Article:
Music at 3:00 p.m.
Socializing and light potluck at 2:00 p.m.
$15-20 suggested artist donation*
For an invitation to attend, please contact Lee
by email at email@example.com
or at 312-810-3067
Update: We had to cancel this show – please join us for a future show.
I’m thrilled to host Ernest Troost in his return to Chicago. He played WFMT Folkstage last year in June and this year we get to host him. He’s also playing Two Way Street Coffee House on Friday, September 9 before heading north to Wisconsin for several shows. We’ve hosted Ernest previously in New Mexico and gotten to know him a bit. Some of his songs are a bit dark, but he’s a lovely person to spend time with.
Ernest is an Emmy-winning film and television composer as well as a recipient of the prestigious Kerrville New Folk award for his songwriting. He also composed and produced two award-winning albums of songs for Judy Collins using the words of Emily Dickinson, Robert Browning, Gertrude Stein, and others. Los Angeles-based Troost’s scores for films include the cult classic Tremors and HBO’s award-winning Lesson Before Dying.
As a solo performer, Ernest brings his amazing songs to life with a spare singing style and some amazing guitar chops, all in service of story-songs that tell a story – aural movies, if you will, that will draw you in time after time.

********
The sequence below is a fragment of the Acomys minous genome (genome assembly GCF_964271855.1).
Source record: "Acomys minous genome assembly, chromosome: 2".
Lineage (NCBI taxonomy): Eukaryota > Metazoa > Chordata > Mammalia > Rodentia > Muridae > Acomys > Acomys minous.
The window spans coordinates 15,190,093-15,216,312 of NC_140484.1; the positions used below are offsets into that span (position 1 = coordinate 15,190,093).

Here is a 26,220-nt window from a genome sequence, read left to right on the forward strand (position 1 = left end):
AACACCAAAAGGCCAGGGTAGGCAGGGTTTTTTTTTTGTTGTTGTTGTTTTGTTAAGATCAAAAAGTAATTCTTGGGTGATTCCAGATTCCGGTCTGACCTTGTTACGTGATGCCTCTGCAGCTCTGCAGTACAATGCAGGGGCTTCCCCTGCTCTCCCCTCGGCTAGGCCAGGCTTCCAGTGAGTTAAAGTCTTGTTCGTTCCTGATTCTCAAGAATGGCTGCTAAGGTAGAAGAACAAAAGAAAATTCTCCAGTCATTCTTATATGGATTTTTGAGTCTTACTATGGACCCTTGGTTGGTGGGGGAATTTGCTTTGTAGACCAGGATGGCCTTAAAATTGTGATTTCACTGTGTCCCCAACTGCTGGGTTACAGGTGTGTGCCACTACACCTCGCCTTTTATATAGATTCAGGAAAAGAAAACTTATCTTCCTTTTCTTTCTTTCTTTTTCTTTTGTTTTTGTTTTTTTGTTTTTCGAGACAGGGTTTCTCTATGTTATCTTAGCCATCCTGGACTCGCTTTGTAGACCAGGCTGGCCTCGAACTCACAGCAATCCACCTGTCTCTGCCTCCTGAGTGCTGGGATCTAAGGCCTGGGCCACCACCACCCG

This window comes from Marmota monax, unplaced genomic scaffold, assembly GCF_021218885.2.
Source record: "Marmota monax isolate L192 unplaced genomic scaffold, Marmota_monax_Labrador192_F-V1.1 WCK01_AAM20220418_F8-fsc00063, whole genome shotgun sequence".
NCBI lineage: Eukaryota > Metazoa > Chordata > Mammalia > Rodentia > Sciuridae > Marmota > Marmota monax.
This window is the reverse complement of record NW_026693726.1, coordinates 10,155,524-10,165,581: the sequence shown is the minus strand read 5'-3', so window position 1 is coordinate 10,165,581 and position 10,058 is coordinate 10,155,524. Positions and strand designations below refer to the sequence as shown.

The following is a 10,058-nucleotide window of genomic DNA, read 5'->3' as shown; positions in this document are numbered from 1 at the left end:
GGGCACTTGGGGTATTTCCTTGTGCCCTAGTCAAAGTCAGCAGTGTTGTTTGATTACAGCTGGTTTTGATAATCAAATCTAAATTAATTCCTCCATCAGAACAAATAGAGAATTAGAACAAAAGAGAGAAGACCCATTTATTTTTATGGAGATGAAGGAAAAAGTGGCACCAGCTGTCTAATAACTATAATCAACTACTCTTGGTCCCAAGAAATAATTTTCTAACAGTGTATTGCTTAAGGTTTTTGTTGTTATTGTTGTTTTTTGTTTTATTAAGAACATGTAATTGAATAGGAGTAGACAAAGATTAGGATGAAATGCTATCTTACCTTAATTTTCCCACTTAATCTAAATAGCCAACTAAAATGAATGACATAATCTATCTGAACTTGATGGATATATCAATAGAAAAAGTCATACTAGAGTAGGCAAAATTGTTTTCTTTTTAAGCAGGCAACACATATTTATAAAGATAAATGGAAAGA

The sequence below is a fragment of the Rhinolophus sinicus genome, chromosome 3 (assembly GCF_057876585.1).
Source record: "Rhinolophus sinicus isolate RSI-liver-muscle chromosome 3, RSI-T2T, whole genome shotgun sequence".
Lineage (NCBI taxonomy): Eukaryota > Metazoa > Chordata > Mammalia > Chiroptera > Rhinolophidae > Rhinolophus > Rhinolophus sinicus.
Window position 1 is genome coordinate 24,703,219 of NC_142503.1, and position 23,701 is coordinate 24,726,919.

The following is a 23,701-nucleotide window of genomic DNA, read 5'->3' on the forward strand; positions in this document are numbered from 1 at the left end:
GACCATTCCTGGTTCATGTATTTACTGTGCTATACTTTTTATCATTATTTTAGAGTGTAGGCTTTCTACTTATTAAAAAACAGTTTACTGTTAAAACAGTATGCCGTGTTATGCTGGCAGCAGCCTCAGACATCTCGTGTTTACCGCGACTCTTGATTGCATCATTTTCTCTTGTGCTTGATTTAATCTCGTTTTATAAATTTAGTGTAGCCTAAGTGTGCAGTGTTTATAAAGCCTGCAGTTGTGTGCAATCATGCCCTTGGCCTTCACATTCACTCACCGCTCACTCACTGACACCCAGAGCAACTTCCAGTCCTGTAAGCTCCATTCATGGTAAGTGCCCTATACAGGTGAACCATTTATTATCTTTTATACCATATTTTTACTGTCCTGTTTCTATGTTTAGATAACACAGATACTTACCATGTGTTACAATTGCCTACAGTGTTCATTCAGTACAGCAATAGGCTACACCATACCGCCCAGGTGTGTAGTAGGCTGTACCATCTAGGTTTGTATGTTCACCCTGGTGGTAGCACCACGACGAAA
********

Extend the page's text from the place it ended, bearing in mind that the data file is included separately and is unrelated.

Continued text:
“Troost’s style and subject matter recall Dylan, Dave Alvin, and (especially for his concentration on life’s darker side) Richard Thompson —enviable company indeed.” – Tom Hyslop, Blues Revue Magazine
“Ernest Troost’s music is a perverse and diverse celebration of American folk music. . It’s a vibrant festival of tragedy and comedy, a wind-blown crossroads of American culture where Piedmont blues meets modern literature in the darkest of themes.” – Terry Rolands, Folkworks.org
“Imagine a bayou-bred John Steinbeck taking up a fret board instead of a pen and you’ve pretty much got the picture.” – Don Grant, Freight Train Boogie
“Pray Real Hard” from Ernest’s most recent album, “O Love”.
“Switchblade Heart” is one of my favorite Ernest Troost songs.
* All funds go to the musician